Click to edit Master title style. Click to edit Master title style

Click to edit Master text styles. Click to edit Master text styles

• Second level» Third level

– Fourth level» Fifth level

Figure 9Percentage of students in foster care, low SES students, and all students by statewide school API decile rank of the school attended, 2009/10

Page 15: Click to edit Master title style. Click to edit Master title style Click to edit Master text styles. Click to edit Master text styles Second level » Third.

Click to edit Master title style. Click to edit Master title style

Click to edit Master text styles. Click to edit Master text styles

• Second level» Third level

– Fourth level» Fifth level

Figure 10Percentage of students in foster care, low SES students, and all students by State similar school API decile rank of the school attended, 2009/10

Page 16: Click to edit Master title style. Click to edit Master title style Click to edit Master text styles. Click to edit Master text styles Second level » Third.

Click to edit Master title style. Click to edit Master title style

Click to edit Master text styles. Click to edit Master text styles

• Second level» Third level

– Fourth level» Fifth level

Academic achievement and education outcomes

Key Findings

4. Students in foster care had the lowest participation rate in California’s statewide testing program.

5. Statewide testing showed an achievement gap for students in foster care and other at-risk student groups.

6. High school students in foster care had the highest dropout rate and lowest graduation rate.

Page 17: Click to edit Master title style. Click to edit Master title style Click to edit Master text styles. Click to edit Master text styles Second level » Third.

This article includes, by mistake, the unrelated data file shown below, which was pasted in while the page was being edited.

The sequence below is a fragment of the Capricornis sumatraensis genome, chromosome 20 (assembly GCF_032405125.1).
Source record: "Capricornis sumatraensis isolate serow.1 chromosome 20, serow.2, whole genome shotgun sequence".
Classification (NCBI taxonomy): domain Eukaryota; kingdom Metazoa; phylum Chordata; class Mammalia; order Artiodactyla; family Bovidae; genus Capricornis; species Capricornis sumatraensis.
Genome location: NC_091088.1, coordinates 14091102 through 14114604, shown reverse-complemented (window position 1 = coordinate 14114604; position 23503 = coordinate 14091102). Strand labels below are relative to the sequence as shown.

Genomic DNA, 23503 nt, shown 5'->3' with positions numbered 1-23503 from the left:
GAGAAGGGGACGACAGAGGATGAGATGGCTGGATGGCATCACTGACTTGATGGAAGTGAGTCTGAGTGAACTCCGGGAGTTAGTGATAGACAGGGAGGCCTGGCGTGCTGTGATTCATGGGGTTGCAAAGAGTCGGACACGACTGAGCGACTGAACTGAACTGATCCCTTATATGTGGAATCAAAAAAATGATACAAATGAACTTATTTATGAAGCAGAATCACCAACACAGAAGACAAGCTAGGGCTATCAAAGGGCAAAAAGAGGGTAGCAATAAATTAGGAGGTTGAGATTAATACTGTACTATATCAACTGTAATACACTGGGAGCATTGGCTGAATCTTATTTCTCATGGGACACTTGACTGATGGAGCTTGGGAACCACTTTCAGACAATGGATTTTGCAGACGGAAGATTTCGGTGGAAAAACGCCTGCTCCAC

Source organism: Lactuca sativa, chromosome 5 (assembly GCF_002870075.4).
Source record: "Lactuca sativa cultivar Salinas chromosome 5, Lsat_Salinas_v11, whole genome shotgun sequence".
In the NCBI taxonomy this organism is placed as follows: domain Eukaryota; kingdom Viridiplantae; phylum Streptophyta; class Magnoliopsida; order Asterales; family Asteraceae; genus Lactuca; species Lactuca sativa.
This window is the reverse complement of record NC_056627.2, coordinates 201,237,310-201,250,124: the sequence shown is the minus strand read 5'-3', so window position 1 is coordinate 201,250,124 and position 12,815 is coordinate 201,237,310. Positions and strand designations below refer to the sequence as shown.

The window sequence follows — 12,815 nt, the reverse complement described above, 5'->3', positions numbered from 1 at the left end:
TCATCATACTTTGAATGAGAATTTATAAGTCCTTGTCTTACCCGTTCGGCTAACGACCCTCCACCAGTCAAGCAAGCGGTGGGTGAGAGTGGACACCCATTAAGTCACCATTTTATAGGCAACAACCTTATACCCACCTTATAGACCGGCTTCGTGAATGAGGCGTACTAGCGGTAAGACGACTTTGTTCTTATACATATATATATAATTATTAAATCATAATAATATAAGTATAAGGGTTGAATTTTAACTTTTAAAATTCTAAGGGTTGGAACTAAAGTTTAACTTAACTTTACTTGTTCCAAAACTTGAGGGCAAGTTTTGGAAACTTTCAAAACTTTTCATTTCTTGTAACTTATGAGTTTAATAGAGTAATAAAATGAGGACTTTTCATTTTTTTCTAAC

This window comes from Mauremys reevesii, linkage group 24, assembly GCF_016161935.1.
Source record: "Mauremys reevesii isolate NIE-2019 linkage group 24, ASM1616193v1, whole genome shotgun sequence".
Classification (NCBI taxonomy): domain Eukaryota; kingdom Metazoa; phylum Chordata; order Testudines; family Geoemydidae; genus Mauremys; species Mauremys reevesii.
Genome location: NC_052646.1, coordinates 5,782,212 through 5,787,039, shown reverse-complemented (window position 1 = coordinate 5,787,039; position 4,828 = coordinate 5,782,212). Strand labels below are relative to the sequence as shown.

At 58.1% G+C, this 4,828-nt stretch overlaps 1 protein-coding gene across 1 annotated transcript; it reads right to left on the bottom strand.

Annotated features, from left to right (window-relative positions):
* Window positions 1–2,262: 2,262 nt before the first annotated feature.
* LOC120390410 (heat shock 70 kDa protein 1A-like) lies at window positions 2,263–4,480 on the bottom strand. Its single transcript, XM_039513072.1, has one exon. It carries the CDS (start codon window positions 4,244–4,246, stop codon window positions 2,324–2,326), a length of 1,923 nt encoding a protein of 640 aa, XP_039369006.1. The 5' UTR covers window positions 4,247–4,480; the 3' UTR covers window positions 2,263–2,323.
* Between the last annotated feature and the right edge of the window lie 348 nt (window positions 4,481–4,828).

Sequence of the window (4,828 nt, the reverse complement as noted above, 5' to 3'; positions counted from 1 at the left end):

Click to edit Master title style. Click to edit Master title style

Click to edit Master text styles. Click to edit Master text styles

• Second level» Third level

– Fourth level» Fifth level

Figure 11Percentage tested by grade for students in foster care, other at risk subgroups, and all students, 2009/10

Page 18: Click to edit Master title style. Click to edit Master title style Click to edit Master text styles. Click to edit Master text styles Second level » Third.

Click to edit Master title style. Click to edit Master title style

Click to edit Master text styles. Click to edit Master text styles

• Second level» Third level

– Fourth level» Fifth level

Figure 12Percentage proficient or above for CST ELA results for students in foster care, other at risk subgroups, and all students, grades 2-11, 2009/10

Page 19: Click to edit Master title style. Click to edit Master title style Click to edit Master text styles. Click to edit Master text styles Second level » Third.

Click to edit Master title style. Click to edit Master title style

Click to edit Master text styles. Click to edit Master text styles

• Second level» Third level

– Fourth level» Fifth level

Figure 13Percentage by performance level for CST ELA results for students in foster care, other at risk subgroups, and all students, grades 2-11, 2009/10

Page 20: Click to edit Master title style. Click to edit Master title style Click to edit Master text styles. Click to edit Master text styles Second level » Third.

Click to edit Master title style. Click to edit Master title style

Click to edit Master text styles. Click to edit Master text styles

• Second level» Third level

– Fourth level» Fifth level

Figure 14Percentage proficient or above for CST mathematics results for students in foster care, other at risk subgroups, and all students, grades 2-7, 2009/10

Page 21: Click to edit Master title style. Click to edit Master title style Click to edit Master text styles. Click to edit Master text styles Second level » Third.

Click to edit Master title style. Click to edit Master title style

Click to edit Master text styles. Click to edit Master text styles

• Second level» Third level

– Fourth level» Fifth level